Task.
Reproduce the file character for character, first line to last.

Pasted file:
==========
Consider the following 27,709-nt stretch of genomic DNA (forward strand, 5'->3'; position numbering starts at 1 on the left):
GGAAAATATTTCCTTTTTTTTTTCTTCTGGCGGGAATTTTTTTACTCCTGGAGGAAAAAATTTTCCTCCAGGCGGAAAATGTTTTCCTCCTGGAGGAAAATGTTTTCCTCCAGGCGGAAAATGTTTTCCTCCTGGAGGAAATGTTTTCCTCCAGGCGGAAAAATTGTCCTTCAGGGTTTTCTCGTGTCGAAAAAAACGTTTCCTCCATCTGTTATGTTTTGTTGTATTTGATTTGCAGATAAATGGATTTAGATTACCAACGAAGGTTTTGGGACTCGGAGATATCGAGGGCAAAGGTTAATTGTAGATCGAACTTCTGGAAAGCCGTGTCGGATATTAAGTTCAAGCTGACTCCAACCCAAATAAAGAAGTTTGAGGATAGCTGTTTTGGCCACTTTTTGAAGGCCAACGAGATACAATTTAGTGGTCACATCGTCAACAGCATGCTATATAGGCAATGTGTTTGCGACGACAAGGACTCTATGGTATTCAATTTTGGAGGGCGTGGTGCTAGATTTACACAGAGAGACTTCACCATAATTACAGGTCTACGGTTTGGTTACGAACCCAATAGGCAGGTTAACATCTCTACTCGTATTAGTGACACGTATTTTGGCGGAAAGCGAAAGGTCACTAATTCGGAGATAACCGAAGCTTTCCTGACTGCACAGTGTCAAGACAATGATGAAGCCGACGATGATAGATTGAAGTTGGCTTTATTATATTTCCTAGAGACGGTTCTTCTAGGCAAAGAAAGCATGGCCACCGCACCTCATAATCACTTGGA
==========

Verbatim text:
Consider the following 27,709-nt stretch of genomic DNA (forward strand, 5'->3'; position numbering starts at 1 on the left):
GGAAAATATTTCCTTTTTTTTTTCTTCTGGCGGGAATTTTTTTACTCCTGGAGGAAAAAATTTTCCTCCAGGCGGAAAATGTTTTCCTCCTGGAGGAAAATGTTTTCCTCCAGGCGGAAAATGTTTTCCTCCTGGAGGAAATGTTTTCCTCCAGGCGGAAAAATTGTCCTTCAGGGTTTTCTCGTGTCGAAAAAAACGTTTCCTCCATCTGTTATGTTTTGTTGTATTTGATTTGCAGATAAATGGATTTAGATTACCAACGAAGGTTTTGGGACTCGGAGATATCGAGGGCAAAGGTTAATTGTAGATCGAACTTCTGGAAAGCCGTGTCGGATATTAAGTTCAAGCTGACTCCAACCCAAATAAAGAAGTTTGAGGATAGCTGTTTTGGCCACTTTTTGAAGGCCAACGAGATACAATTTAGTGGTCACATCGTCAACAGCATGCTATATAGGCAATGTGTTTGCGACGACAAGGACTCTATGGTATTCAATTTTGGAGGGCGTGGTGCTAGATTTACACAGAGAGACTTCACCATAATTACAGGTCTACGGTTTGGTTACGAACCCAATAGGCAGGTTAACATCTCTACTCGTATTAGTGACACGTATTTTGGCGGAAAGCGAAAGGTCACTAATTCGGAGATAACCGAAGCTTTCCTGACTGCACAGTGTCAAGACAATGATGAAGCCGACGATGATAGATTGAAGTTGGCTTTATTATATTTCCTAGAGACGGTTCTTCTAGGCAAAGAAAGCATGGCCACCGCACCTCATAATCACTTGGA